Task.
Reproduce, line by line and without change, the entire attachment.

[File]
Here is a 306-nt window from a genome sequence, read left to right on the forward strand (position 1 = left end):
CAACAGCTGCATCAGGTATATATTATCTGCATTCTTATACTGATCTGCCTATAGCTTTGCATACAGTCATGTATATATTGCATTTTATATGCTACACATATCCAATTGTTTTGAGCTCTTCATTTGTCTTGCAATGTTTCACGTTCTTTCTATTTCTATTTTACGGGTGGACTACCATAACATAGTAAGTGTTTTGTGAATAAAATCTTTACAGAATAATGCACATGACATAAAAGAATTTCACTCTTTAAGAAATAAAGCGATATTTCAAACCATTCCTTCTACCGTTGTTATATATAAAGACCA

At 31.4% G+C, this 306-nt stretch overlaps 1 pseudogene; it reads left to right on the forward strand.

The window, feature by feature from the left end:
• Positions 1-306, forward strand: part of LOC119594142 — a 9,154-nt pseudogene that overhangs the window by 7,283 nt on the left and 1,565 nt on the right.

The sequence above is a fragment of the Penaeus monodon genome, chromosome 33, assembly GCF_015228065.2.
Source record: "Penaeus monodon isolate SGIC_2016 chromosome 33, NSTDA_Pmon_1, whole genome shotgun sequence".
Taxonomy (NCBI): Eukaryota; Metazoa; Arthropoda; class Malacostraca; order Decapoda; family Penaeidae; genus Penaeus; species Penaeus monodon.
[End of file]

Here is a 306-nt window from a genome sequence, read left to right on the forward strand (position 1 = left end):
CAACAGCTGCATCAGGTATATATTATCTGCATTCTTATACTGATCTGCCTATAGCTTTGCATACAGTCATGTATATATTGCATTTTATATGCTACACATATCCAATTGTTTTGAGCTCTTCATTTGTCTTGCAATGTTTCACGTTCTTTCTATTTCTATTTTACGGGTGGACTACCATAACATAGTAAGTGTTTTGTGAATAAAATCTTTACAGAATAATGCACATGACATAAAAGAATTTCACTCTTTAAGAAATAAAGCGATATTTCAAACCATTCCTTCTACCGTTGTTATATATAAAGACCA

At 31.4% G+C, this 306-nt stretch overlaps 1 pseudogene; it reads left to right on the forward strand.

The window, feature by feature from the left end:
• Positions 1-306, forward strand: part of LOC119594142 — a 9,154-nt pseudogene that overhangs the window by 7,283 nt on the left and 1,565 nt on the right.

The sequence above is a fragment of the Penaeus monodon genome, chromosome 33, assembly GCF_015228065.2.
Source record: "Penaeus monodon isolate SGIC_2016 chromosome 33, NSTDA_Pmon_1, whole genome shotgun sequence".
Taxonomy (NCBI): Eukaryota; Metazoa; Arthropoda; class Malacostraca; order Decapoda; family Penaeidae; genus Penaeus; species Penaeus monodon.